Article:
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Sherlock Holmes

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Sherlock Holmes

Sir Arthur Conan Doyle, as many know, is the prestigious author and creator of the sharp witted, fictional character of Sherlock Holmes. However, he had written on subjects other than that of his brilliant mystery stories. For example, he wrote historical novels such as The White Company, Sir Nigel, and Micah Clarke. There were many events in Sir Arthur Conan Doyle’s life that had a direct effect on why he became a writer and the subject matter that he wrote on.

He was born in Edinburgh in May of 1859. His mother Mary was Irish, and could trace her ancestry back to the famous Percy family of Northumberland and from there to the Plantagent’s line. As a result of this fact, the young Conan Doyle was introduced to many tales that reeked of historical knowledge, which gave him a good base to later write such novels as the ones listed earlier.

Life was fairly difficult for the young Arthur Conan Doyle. He was one of ten children, who were raised on the meager income of a civil servant, his father, Charles. Charles Altamont Doyle was the son of John Doyle, a famous caricaturist. Charles’s brothers, which would be Conan’s uncles, all had made a name for themselves: James wrote The Chronicles of England; Henry became the manager of the National Gallery in Dublin; and Richard became famous for being an artist. With all of this fame and appreciation for “the arts” that was floating around him, it is no wonder that Conan Doyle grew up to become a writer.

Charles Doyle had a few artistic talents as well, but chose only to use them as a spare time leisurely thing to do. Besides this, he had also lost his drive to work, which in turn resulted in the loss of his post in the Office of Works in Edinburgh. He slowly began turning to alcoholism as a means to drown his sorrows, which caused his epilepsy to become slowly worse. He was put in an institution for the last few years of his life until he died in 1893. The alcoholism of his father affected Conan Doyle very significantly. Conan decided to leave the exact details of this crisis out of his autobiography Memories and Adventures, but the subject of alcoholism was not taken lightly in his later fictional stories.

Conan Doyle was home-schooled until the age of nine when he was sent to the Jesuit prep school of Hodder in Lancashire. Hodder was attached to the Jesuit secondary school of Stonyhurst, which is where he later ended up. While he was attending school here, Conan began to seriously think about what he believed from a religious standpoint, and by the time that he had left school in 1875, he had completely rejected Catholicism, and possibly even Christianity in general. The brainstorming and ideas that must have been going through his head at this time about religion are thought to be the basis for the “semi-autobiographical novel,” The Stark Munro Letters.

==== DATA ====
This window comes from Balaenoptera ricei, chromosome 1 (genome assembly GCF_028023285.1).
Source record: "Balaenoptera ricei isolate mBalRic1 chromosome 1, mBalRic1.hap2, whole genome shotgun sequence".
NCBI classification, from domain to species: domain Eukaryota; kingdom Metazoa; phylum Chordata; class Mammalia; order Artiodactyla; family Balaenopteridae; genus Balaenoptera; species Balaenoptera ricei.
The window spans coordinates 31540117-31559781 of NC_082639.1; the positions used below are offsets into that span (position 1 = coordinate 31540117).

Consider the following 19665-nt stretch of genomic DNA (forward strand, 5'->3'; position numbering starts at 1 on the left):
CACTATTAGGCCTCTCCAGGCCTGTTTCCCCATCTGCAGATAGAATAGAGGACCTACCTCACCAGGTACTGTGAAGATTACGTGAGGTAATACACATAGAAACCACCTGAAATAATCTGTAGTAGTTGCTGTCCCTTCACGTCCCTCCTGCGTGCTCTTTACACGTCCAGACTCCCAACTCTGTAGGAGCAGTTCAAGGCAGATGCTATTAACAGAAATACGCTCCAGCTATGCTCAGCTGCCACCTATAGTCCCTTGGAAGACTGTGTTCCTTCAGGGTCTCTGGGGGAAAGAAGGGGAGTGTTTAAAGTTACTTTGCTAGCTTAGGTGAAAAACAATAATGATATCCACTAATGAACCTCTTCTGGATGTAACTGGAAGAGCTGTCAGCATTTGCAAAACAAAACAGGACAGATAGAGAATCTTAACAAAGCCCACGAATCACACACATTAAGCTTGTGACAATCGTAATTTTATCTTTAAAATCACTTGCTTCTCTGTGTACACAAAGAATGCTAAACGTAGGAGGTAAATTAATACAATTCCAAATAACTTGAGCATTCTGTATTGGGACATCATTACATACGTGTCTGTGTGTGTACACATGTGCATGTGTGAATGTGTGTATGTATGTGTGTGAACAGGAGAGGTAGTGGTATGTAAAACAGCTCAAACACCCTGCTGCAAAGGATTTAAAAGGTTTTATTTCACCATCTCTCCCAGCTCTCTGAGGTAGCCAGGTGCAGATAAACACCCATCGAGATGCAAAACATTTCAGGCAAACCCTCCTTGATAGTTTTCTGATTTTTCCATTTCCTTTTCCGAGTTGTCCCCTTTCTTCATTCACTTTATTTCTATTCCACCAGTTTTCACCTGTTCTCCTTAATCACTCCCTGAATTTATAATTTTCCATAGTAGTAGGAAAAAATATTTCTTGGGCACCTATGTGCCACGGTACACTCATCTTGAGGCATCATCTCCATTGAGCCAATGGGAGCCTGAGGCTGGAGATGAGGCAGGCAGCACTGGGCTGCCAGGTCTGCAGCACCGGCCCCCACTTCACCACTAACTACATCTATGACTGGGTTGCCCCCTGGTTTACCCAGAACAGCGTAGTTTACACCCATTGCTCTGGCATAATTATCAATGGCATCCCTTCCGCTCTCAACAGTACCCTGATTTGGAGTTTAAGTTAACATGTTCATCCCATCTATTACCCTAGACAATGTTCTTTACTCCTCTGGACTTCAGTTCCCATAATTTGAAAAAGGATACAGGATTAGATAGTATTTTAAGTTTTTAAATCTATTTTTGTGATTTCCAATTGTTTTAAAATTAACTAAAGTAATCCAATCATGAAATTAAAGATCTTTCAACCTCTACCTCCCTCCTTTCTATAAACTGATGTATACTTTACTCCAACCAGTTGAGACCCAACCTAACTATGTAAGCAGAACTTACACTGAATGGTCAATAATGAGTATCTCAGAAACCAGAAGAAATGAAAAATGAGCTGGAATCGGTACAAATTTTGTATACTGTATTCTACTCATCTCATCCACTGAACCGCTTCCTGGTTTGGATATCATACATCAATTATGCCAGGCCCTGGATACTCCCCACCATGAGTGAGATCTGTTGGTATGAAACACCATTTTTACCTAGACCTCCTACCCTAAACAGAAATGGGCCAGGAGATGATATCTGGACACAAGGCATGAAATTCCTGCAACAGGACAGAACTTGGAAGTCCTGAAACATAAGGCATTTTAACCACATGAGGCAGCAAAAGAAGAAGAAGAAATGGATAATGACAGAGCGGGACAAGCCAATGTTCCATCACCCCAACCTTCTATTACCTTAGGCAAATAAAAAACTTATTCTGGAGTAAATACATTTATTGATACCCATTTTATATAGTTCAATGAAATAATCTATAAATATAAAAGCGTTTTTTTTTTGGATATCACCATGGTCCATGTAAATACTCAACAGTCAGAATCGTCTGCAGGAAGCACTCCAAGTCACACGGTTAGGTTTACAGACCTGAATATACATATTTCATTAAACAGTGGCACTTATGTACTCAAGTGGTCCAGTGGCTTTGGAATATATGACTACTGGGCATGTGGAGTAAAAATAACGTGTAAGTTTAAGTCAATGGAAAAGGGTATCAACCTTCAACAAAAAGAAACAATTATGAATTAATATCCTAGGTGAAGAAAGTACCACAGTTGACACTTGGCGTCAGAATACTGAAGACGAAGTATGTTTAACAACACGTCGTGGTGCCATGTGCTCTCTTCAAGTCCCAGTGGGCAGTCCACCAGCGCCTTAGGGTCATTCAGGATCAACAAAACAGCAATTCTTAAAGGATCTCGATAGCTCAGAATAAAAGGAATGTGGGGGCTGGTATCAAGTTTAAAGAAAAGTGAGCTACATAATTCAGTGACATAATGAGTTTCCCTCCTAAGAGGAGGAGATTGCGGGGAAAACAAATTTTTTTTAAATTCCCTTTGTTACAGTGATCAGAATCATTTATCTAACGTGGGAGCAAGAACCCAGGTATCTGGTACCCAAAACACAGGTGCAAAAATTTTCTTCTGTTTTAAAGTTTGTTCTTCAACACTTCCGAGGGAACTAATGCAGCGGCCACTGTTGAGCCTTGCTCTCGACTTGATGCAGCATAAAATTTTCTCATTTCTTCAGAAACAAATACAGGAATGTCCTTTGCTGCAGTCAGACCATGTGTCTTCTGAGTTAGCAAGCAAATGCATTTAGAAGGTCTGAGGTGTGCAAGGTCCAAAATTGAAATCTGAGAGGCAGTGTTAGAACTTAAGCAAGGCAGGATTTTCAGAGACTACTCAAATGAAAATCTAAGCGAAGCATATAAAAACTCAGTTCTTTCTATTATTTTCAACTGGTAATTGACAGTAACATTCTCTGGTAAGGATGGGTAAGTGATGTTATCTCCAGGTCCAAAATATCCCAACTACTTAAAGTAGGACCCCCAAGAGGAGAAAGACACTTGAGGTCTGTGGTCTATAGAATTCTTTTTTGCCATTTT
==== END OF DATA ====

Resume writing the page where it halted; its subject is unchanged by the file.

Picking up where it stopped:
After his days at Stonyhurst, Conan went back to Edinburgh and attended the University from 1876 to 1881. Other than giving him a medical degree, the attendance at Edinburgh University also allowed him to meet two people that were later used as models for a couple of fictional characters in his writings: “Professor Rutherford, whose Assyrian beard, prodigious voice, enormous chest, and singular manner became translated into Professor George Edward Challenger of The Lost World; and Dr. Joseph Bell, whose amazing deductions concerning the history of his patients were to provide the ideas behind the deductive skills of Sherlock Holmes.”

In 1882, Dr. George Turnavine Budd invited Conan Doyle to become his partner in a medical practice in Plymouth. When their partnership broke up, Conan moved down to Southsea where he began his own medical practice. However, in his spare time he began to expand his literary skills a little more. It was there in Southsea that he created the character of Sherlock Holmes and wrote Sherlock’s first story, A Study in Scarlet.

This story was widely accepted; so now Conan Doyle decided it was time to try to write a full-length historical novel. The result was the very successful Micah Clarke. Later on in 1889, Conan Doyle had met for dinner with Oscar Wilde and J.M. Stoddart. By the end of the dinner, he received a commission to write another Sherlock Holmes adventure (The Sign of the Four), and for The Picture of Dorian Gray.

As seen in the many examples listed, certain events and chance meetings in Conan Doyle’s life led him, in the first place, to become a writer, and secondly, to dictate what he wrote about. At the beginning, he was simply surrounded by a mass of talented people that he could look up to. Then, he was able to meet with the right people in order to get his name out on the streets and into the public’s eye.

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